In any case, I’ve decided to change my own workflow a little to be better to translators. The intended effect is that future Calamares releases ship with more complete translations.

      • GNOME Desktop/GTK

        • GNOME 3.36 Desktop Environment Development Continues with the Second Snapshot

          GNOME 3.35.2 is now available for public testing as the second development snapshot in the development cycle of the upcoming GNOME 3.36 desktop environment, bringing more new features, improvements, bug fixes, and updated translation to various of GNOME's core components and apps. A complete changelog is available here for more details on the included changes.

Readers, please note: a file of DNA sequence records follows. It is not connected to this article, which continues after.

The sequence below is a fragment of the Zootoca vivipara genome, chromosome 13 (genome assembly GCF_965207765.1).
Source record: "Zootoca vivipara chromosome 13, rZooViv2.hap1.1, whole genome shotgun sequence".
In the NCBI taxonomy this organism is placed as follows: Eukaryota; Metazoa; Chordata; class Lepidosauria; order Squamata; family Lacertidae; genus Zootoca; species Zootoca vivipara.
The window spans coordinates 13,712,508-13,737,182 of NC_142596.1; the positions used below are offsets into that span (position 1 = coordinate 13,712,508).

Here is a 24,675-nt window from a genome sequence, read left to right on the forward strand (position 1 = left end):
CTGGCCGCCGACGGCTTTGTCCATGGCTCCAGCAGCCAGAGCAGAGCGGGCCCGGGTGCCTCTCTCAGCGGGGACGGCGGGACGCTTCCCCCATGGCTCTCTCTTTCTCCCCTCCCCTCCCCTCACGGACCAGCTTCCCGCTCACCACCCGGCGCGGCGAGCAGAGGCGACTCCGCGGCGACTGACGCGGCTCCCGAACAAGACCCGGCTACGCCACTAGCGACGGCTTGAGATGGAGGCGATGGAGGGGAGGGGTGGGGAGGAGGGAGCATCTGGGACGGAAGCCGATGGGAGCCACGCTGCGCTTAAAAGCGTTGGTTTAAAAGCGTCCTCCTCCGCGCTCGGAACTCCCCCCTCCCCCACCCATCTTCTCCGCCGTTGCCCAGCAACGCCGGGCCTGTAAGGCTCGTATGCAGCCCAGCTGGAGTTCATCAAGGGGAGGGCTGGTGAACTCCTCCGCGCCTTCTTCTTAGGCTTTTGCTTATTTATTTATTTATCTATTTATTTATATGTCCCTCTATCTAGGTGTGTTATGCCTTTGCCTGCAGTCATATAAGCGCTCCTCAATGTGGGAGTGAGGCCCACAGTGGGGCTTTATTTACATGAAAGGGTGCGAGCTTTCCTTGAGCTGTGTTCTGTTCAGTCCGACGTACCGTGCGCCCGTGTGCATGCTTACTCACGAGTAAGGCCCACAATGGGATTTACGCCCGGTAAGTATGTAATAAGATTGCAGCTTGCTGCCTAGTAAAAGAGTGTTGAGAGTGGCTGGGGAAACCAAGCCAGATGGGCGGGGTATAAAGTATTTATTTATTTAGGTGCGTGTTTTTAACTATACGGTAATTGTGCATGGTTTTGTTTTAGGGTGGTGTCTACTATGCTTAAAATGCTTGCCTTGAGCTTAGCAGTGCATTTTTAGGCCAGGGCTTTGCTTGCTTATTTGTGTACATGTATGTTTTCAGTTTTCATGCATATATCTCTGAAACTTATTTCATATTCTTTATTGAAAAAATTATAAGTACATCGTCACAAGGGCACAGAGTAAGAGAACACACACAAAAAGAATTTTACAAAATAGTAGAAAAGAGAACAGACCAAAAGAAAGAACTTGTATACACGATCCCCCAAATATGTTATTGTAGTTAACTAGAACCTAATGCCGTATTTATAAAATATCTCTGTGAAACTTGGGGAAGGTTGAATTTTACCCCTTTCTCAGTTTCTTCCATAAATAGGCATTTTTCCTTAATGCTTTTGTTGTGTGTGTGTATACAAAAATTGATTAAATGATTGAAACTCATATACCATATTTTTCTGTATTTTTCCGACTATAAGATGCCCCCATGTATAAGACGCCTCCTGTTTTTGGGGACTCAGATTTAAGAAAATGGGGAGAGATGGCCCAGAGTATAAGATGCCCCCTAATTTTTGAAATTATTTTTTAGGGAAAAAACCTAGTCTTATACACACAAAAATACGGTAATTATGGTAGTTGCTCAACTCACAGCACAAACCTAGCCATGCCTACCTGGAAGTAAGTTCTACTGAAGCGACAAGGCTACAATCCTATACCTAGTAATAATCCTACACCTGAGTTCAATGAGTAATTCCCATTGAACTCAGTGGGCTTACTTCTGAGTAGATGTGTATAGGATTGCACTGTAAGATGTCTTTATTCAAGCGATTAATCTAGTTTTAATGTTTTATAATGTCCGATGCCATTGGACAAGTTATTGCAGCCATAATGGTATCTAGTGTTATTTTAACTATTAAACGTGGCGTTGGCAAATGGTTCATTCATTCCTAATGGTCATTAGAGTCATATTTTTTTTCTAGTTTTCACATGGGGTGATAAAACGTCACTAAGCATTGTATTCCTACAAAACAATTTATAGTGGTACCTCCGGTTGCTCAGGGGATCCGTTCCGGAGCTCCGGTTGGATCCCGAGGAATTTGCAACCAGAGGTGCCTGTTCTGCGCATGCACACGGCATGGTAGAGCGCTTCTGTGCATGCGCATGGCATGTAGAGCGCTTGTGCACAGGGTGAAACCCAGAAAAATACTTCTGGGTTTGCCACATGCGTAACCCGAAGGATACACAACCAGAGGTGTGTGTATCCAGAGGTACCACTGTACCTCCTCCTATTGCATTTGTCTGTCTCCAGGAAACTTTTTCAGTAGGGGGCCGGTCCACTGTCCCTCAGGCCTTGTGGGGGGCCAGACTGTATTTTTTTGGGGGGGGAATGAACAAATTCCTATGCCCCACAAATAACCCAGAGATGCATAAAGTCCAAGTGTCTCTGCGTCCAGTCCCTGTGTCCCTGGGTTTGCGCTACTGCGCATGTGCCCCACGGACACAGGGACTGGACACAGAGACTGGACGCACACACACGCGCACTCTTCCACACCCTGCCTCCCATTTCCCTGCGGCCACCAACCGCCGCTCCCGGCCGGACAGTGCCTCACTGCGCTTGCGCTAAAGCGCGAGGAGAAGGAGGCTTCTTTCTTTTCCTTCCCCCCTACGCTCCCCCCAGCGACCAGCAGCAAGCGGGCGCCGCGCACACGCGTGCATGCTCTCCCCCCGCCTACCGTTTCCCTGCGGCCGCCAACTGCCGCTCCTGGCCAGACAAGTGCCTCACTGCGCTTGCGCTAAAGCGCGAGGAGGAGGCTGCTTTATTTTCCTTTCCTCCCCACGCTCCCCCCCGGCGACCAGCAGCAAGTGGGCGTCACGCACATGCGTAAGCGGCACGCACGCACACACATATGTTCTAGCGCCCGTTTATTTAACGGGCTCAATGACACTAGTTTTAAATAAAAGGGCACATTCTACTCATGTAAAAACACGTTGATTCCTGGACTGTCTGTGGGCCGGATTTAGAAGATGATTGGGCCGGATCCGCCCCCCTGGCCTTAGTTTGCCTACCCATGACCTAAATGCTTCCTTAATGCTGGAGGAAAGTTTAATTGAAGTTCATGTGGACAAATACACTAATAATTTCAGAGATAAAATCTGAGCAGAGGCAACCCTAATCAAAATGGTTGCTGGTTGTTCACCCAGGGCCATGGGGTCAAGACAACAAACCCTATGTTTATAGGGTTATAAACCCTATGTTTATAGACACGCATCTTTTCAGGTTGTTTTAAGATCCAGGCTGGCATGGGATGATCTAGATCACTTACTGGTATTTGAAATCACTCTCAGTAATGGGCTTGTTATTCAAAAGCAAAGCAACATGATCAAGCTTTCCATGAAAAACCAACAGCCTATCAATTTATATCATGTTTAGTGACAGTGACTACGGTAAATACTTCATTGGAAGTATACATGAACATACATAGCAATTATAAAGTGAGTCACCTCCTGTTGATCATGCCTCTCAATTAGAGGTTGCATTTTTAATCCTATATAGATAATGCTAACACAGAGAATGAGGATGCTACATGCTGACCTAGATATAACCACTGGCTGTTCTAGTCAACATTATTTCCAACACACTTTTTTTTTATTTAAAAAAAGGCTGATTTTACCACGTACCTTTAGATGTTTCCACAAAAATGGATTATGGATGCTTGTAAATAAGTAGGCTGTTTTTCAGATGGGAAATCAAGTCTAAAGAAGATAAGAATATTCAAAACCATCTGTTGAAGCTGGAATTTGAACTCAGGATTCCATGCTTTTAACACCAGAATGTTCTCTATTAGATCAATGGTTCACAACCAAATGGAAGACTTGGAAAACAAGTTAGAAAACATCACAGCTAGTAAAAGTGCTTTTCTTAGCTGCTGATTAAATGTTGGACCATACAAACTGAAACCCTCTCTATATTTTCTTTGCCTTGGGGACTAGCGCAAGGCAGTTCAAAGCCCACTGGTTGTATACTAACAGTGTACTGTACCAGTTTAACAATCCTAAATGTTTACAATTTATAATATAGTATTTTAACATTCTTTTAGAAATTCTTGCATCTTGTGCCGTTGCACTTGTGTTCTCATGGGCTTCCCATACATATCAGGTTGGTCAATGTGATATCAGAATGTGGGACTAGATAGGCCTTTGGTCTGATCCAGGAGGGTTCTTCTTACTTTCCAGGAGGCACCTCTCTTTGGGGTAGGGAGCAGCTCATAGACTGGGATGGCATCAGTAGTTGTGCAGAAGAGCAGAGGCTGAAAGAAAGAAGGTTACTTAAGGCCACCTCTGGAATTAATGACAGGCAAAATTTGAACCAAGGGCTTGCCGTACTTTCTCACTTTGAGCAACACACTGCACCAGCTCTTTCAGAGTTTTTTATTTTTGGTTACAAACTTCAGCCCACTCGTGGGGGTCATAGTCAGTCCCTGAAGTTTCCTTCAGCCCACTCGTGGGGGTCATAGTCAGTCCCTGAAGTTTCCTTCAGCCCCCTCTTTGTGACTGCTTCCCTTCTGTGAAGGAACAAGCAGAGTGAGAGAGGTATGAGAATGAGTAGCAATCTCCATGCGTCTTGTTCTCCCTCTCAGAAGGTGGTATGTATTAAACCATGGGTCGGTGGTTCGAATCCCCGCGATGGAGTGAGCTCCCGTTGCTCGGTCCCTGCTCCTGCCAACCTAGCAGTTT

"This is the second unstable release leading to the 3.36 stable series, and it's a pretty quiet one since our most prominent modules were not updated," said Michael Catanzaro in an email announcement. "A couple modules were temporarily back due to the various incompatibilities, but this is typical for our unstable releases and nothing that looks difficult to resolve."

    • Distributions

      • 15 very small footprint distros

        If you have an older PC, or a small single board computer-based system, you probably want to run a version of Linux that's light on resources and easy to download. In this gallery, we look at very small footprint Linux distros. With the exception of Damn Small Linux, all have been updated relatively recently. Each distro can run on machines with less than 1GB of RAM and most can run in a much smaller footprint.